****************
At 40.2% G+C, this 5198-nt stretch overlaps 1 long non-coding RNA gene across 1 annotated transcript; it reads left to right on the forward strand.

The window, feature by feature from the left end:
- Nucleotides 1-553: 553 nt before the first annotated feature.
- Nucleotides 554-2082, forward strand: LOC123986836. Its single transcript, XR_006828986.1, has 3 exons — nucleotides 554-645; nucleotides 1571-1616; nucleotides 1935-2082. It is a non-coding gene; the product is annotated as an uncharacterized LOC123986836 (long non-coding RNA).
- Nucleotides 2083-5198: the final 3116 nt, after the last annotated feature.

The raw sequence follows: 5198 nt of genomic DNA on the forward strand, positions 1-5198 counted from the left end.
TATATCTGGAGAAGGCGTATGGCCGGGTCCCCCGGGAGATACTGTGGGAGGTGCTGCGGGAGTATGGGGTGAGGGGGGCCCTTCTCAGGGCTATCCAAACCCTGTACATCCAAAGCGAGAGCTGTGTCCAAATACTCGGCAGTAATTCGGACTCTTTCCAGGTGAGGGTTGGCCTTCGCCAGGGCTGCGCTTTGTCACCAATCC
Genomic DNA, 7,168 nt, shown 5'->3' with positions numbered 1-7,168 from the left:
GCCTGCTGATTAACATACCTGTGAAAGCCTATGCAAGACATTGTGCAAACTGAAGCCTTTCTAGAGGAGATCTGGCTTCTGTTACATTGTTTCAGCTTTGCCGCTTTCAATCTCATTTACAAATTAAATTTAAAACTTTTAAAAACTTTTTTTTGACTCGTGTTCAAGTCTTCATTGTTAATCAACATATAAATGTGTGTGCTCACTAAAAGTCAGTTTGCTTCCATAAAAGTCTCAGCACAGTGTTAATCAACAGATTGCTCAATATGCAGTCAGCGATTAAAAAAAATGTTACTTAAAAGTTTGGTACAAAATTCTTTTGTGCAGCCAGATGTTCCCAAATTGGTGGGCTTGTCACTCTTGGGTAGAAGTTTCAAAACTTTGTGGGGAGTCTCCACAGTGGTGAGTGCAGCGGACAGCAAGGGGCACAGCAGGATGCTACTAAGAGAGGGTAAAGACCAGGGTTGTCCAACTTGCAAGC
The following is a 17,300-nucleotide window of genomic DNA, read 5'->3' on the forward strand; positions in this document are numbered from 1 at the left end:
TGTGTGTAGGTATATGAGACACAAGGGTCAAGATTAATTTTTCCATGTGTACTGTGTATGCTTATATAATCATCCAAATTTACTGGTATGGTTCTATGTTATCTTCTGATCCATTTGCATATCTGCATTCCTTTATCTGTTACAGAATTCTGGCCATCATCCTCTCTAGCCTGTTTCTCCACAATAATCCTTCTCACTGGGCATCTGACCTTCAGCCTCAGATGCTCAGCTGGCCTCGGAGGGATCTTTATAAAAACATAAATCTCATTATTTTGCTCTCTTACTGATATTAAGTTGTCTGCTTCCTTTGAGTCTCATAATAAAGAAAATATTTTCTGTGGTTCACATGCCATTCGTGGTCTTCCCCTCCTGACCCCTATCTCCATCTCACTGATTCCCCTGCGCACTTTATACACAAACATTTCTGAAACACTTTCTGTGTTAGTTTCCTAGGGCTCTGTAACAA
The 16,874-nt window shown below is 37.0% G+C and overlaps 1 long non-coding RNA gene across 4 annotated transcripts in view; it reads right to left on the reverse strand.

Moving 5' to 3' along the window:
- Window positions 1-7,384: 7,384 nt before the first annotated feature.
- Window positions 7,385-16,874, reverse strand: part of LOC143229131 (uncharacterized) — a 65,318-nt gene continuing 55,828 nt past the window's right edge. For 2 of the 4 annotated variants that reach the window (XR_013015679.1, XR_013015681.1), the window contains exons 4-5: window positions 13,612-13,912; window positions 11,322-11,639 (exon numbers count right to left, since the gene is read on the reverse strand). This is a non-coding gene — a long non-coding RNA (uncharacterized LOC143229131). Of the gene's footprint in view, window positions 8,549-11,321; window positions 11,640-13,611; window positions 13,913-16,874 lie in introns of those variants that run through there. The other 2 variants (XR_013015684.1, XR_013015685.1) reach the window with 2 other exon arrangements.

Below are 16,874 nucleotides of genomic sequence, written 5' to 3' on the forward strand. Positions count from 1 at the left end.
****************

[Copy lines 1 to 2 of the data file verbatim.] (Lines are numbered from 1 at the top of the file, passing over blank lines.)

At 40.2% G+C, this 5198-nt stretch overlaps 1 long non-coding RNA gene across 1 annotated transcript; it reads left to right on the forward strand.

The window, feature by feature from the left end: